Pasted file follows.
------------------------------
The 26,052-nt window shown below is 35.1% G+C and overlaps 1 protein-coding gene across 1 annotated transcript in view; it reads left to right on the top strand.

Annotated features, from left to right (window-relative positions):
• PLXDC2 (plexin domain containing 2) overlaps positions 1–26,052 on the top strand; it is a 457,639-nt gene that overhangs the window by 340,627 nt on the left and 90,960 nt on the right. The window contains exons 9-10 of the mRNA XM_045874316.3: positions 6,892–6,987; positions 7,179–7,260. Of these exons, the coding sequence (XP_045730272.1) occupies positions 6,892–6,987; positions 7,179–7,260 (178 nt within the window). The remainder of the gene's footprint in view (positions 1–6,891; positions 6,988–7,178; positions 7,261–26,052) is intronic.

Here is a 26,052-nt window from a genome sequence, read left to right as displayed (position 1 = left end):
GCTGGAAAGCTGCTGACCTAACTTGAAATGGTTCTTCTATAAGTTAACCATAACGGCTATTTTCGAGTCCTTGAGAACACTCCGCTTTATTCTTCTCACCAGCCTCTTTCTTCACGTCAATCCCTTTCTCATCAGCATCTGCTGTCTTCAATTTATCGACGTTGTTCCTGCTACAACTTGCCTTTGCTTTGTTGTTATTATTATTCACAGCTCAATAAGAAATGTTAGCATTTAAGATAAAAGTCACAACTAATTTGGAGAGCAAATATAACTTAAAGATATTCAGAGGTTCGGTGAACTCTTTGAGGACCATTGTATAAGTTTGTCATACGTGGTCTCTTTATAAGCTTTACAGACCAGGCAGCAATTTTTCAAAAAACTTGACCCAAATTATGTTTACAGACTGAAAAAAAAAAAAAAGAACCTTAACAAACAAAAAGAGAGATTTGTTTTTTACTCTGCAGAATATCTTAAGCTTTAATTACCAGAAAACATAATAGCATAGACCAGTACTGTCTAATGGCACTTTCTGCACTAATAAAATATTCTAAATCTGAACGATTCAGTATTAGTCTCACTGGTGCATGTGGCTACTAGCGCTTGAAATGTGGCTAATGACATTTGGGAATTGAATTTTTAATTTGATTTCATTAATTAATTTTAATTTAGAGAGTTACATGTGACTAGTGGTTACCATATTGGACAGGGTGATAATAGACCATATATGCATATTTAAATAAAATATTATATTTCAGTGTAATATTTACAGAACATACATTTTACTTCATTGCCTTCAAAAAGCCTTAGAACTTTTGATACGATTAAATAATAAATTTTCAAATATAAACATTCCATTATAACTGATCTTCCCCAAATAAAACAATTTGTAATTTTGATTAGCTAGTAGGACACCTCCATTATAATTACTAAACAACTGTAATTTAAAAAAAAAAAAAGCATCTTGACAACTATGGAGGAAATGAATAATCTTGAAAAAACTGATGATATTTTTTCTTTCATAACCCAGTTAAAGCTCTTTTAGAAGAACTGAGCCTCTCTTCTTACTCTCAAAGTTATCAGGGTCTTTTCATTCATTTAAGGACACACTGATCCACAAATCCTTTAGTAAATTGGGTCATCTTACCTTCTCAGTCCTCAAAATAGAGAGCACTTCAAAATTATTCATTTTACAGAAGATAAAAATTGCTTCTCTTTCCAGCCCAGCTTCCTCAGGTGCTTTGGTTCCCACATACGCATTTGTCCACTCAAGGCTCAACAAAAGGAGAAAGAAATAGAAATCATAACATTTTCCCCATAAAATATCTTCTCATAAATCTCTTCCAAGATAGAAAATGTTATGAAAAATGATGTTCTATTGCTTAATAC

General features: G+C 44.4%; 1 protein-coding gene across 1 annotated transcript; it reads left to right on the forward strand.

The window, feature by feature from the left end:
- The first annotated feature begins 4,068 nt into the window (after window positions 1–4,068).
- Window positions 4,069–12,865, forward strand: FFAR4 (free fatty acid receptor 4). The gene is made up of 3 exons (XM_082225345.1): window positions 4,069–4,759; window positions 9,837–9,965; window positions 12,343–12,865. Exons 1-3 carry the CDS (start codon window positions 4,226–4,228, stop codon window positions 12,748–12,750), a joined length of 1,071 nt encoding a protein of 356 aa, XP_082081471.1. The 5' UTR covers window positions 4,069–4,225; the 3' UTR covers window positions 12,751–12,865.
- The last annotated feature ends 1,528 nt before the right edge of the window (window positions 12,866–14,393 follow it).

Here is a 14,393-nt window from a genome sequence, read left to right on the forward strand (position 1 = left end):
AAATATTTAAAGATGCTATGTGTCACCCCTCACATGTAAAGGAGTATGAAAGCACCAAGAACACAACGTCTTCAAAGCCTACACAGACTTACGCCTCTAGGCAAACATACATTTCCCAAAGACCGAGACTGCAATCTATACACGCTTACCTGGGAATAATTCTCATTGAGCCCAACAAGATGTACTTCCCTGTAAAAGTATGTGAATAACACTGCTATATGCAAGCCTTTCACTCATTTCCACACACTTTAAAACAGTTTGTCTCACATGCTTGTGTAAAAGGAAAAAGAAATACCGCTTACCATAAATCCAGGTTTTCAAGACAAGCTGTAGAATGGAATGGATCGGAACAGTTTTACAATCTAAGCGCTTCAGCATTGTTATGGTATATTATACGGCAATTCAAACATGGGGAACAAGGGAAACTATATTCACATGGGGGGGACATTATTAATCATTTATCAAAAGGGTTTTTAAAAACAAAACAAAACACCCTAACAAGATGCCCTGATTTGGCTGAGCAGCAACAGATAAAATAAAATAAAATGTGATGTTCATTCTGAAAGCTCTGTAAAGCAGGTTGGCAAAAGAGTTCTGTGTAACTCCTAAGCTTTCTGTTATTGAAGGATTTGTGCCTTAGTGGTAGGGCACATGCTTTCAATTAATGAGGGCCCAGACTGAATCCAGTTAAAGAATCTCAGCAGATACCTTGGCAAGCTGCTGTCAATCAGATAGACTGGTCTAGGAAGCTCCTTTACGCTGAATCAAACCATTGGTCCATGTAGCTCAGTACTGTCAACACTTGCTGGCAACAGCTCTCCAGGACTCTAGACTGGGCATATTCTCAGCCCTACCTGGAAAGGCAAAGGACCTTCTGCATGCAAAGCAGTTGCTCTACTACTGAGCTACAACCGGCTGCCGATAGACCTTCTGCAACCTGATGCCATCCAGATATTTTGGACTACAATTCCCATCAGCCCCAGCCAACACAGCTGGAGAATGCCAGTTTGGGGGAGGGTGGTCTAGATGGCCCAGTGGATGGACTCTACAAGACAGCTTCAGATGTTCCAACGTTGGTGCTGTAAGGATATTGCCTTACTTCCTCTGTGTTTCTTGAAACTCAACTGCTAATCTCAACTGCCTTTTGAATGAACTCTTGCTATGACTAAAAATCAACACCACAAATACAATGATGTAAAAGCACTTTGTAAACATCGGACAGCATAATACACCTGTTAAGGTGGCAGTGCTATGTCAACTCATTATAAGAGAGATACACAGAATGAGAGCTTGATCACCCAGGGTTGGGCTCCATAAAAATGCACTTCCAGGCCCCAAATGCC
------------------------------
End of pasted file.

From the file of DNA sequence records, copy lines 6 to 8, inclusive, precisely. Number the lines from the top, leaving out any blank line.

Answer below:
General features: G+C 44.4%; 1 protein-coding gene across 1 annotated transcript; it reads left to right on the forward strand.

The window, feature by feature from the left end:
- The first annotated feature begins 4,068 nt into the window (after window positions 1–4,068).